News

SUU’s STEAM Reaches Educators Statewide in Unique Program

January 30, 2014
Category: Community Outreach


For Kim Sauceda, a first grade teacher with East Elementary in Cedar City, adding the required professional development courses to her already hectic schedule was going to be a balancing act.

“It’s hard to come off a long work day with six year olds and then stay in the classroom for three more hours for the required development courses,” she stated. “I enjoy going to the classes, but attending was difficult.”

Sauceda isn’t alone and now through the Southern Utah University K12 Professional Development and Concurrent Enrollment program, teachers are receiving unprecedented support.

Beginning in September 2013 SUU’s College of Education & Human Development teamed up with professors across its campus to create a program that supported STEAM (science, technology, engineering, arts and math) initiatives to teach elementary and middle school teachers, like Sauceda, the content so their students are better instructed.

And it is with that idea the program was founded, instructs Deb Hill, dean of the College of Education & Human Development, “Elementary teachers know exactly how to instruct their kids, but many of them want more STEM-specific content knowledge. But when they were going in the past to development courses on science or math they were being taught by educators, not by the experts; we changed that.”

The first program in the state of Utah with content experts, such as Jacqueline Grant, assistant professor of biology at SUU who holds expertise in animal behavior and chemical ecology, is now the one lecturing area teachers on the life sciences so they can to become the experts.  

Grant said of the new system, “Elementary teachers aren’t just teaching reading or math, they are teaching biology, chemistry, engineering, they need to know it all and when they aren’t confident in the content, the students know it. That is why I am here.”

It is this blending of content and pedagogy that has SUU’s professional development program at the forefront, being the only program in the state with this type of integration and emphasis of STEM by the state.  

But integration isn’t the only novel bit of the program. Teachers are also paying a minimal price for the development classes that, in turn, count as a graduate level course that can then be used to receive a master’s of education degree from SUU.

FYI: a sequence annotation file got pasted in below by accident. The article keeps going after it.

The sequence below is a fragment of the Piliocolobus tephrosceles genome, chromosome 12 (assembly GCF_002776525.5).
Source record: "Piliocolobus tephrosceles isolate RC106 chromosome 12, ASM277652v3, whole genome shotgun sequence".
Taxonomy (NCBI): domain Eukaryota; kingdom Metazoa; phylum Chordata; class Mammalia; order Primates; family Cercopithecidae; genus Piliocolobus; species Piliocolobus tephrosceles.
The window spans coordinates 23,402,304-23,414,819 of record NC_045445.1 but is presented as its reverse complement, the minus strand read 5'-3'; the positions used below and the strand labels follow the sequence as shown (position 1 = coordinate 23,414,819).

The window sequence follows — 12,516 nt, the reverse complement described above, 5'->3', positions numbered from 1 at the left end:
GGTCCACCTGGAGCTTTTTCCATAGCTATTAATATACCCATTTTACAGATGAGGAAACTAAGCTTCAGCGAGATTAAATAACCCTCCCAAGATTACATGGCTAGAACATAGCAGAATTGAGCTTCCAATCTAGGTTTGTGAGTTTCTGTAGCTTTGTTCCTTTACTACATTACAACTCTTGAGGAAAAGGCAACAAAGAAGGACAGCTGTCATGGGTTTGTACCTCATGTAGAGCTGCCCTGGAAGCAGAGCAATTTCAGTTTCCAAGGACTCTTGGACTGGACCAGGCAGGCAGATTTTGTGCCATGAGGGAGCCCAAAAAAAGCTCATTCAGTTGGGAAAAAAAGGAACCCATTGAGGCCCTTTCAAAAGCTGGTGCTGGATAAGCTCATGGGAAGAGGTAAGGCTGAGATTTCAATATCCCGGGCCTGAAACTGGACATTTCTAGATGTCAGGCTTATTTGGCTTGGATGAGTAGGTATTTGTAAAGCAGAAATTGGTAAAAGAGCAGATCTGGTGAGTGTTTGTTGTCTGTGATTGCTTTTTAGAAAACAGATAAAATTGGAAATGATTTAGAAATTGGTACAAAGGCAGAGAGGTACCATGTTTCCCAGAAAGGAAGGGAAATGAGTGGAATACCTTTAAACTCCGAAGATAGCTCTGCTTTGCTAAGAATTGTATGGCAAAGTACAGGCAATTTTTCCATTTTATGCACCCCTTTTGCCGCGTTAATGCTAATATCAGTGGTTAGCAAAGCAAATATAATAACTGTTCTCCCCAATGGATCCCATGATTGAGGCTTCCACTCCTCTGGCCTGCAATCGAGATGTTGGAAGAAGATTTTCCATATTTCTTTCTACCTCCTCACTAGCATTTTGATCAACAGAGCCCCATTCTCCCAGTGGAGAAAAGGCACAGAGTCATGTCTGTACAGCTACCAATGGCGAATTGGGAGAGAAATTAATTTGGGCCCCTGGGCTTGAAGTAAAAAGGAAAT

“These teachers are now receiving the support and help that they need to better their classroom and now themselves,” stated Leilani Nautu, director of the SUU K12 program. “They can leave this five part program with 12 credits at the graduate level for only $23 a credit, something almost unheard of.”

With this integration of content and ability to receive graduate level credit, the deal gets even sweeter. Offering the program during the school day allows the University to give teachers SUU elementary education students to cover classes and in turn college students receive vital practicum hours.

“My students are able to go into the classes for those teachers in the professional development courses completely free of charge to the districts. These college students are now entering their student teaching with double the amount of hours of the typical education student, making them the most qualified applicant entering the field. That can’t be beat,” exclaimed Hill.

The good things continue with the program, that once educators complete the program they in turn become the content expert in their school and can boost the quality of teaching throughout an entire group of faculty.

To this end Hill stated, “This program isn’t just positively affecting the teachers in the development course. It begins with them but trickles down to their students who are receiving a higher quality of teaching then to the SUU students who are substitutes in the classrooms and then to the entire faculty at a school. The program has a positive affect on everyone involved.”

Only in it’s second semester, the program is now being offered to school districts across the state and has already been implemented in schools in Logan, Park City, Duchesne, St. George and West Jordan. Plans are being made to implement in Clark County, Nevada.

For questions on how your school district can be included in the next SUU K12 Professional Development cohort, contact Leilani Nautu at (435) 865-8081 or leilaninautu@suu.edu



Contact Information:
Jennifer Burt
435-586-1997
burt@suu.edu